marijuana and driving

Both ethanol and THC have been shown to impair driving. But ethanol has a far shorter half-life than THC, making a determination of when a person became intoxicated by THC far less clear. A new study reduces that uncertainty.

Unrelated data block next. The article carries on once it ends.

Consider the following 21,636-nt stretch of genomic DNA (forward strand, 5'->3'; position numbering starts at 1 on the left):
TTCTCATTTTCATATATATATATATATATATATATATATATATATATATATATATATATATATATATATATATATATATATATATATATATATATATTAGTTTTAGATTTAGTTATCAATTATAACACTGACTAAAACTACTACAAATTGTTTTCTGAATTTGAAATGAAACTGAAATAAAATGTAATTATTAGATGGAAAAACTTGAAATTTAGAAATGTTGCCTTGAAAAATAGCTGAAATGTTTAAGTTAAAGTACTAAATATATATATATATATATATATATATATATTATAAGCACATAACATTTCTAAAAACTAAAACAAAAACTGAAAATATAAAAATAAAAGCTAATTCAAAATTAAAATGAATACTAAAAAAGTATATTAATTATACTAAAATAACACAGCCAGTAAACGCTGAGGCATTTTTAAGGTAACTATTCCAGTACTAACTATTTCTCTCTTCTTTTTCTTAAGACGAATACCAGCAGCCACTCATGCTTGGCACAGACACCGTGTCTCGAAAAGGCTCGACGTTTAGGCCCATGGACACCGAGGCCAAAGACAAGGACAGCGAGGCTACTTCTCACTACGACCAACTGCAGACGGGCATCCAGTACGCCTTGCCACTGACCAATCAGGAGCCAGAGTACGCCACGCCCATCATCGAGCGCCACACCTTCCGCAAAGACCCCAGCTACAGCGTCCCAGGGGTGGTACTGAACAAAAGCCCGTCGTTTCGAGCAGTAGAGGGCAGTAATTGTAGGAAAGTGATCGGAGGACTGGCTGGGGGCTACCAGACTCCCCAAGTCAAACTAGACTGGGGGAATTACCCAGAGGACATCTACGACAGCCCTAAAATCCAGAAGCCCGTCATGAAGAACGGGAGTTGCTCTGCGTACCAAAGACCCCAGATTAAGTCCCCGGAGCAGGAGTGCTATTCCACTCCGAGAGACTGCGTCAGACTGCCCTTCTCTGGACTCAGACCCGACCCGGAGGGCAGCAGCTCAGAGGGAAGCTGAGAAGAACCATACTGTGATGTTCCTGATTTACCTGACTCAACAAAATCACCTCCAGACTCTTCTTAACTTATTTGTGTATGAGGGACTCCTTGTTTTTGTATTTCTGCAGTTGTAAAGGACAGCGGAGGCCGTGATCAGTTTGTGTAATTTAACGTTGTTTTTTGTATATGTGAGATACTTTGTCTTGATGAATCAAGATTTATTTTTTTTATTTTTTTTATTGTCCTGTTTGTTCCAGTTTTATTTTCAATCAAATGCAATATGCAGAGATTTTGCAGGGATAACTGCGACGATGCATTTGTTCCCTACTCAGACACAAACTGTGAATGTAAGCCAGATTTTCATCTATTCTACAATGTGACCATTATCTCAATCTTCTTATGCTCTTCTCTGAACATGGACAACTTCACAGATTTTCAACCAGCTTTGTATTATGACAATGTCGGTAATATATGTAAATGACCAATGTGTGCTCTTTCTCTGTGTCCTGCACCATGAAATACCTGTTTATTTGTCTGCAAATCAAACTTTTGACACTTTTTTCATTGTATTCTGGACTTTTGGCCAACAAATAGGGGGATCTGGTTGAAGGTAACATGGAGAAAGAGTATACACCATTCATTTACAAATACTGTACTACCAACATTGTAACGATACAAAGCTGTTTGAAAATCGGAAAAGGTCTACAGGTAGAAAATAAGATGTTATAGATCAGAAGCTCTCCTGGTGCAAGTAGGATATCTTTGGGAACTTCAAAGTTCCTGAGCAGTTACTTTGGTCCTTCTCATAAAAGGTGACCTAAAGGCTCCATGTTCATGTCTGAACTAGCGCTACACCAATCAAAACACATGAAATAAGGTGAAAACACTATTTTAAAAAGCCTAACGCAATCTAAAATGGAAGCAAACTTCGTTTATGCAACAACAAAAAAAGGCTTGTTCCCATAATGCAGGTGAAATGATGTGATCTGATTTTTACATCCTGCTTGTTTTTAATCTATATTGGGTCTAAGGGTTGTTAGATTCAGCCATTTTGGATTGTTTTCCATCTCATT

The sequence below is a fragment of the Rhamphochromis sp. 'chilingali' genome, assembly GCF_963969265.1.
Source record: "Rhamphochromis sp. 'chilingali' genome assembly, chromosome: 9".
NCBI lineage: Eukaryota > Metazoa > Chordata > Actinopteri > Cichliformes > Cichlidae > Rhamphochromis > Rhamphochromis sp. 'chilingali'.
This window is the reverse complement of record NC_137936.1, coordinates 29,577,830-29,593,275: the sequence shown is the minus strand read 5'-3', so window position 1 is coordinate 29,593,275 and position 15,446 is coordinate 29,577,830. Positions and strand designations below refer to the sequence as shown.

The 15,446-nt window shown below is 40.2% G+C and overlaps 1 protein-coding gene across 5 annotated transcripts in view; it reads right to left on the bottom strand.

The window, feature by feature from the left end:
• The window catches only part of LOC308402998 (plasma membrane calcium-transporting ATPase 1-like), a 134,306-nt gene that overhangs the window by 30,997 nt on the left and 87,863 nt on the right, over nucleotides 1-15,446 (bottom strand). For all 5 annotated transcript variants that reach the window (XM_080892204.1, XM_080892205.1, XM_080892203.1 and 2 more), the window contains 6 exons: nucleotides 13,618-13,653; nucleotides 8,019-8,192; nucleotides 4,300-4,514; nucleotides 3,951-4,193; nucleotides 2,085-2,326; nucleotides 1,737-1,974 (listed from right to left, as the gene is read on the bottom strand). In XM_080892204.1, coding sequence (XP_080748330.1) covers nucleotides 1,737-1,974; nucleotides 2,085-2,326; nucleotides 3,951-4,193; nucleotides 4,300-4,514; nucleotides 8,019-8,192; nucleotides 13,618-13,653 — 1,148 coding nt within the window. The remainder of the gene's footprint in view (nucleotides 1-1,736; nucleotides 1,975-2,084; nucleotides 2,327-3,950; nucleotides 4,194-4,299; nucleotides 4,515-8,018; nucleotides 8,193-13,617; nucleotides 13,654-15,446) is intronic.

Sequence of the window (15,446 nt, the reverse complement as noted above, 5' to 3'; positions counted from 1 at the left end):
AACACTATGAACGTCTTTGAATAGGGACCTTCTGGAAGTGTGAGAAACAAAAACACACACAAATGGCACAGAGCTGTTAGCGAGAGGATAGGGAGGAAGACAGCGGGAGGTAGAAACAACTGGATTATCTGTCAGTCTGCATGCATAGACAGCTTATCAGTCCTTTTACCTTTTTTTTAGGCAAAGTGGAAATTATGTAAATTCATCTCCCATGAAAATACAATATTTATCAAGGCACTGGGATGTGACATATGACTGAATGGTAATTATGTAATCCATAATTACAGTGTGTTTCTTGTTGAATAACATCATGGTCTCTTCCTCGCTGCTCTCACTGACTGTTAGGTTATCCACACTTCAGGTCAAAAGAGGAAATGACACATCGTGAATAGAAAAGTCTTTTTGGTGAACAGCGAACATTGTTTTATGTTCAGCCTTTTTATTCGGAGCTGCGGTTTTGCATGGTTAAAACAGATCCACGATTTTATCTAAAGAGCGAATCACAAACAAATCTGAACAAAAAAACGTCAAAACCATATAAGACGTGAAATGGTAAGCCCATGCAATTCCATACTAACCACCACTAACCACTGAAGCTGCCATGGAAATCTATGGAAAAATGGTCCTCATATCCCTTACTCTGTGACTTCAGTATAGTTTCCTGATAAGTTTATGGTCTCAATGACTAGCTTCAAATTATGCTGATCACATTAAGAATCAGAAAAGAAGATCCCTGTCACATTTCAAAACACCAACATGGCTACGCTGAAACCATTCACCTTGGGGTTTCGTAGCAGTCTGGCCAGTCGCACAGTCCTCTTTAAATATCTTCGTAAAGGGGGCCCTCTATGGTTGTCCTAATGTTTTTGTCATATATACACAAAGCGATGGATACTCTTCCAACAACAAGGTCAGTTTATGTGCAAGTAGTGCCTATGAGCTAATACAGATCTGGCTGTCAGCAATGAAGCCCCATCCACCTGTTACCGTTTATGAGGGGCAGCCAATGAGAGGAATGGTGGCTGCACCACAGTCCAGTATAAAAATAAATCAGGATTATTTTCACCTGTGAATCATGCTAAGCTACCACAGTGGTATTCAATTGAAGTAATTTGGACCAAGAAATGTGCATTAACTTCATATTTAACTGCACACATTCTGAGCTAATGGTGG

There is some truth to the urban myth that those high on marijuana tend to drive more slowly and at greater distances from other cars. Whether out of an old-time fear of being pulled over or because of some impairment of their perceptions. [1] With eighteen states (and the District of Columbia) with recreational pot sales, and an inability to determine the presence of marijuana as an intoxicant, as we do for alcohol, there is rising concern about marijuana’s impact on traffic accidents and fatalities. Here is the latest data.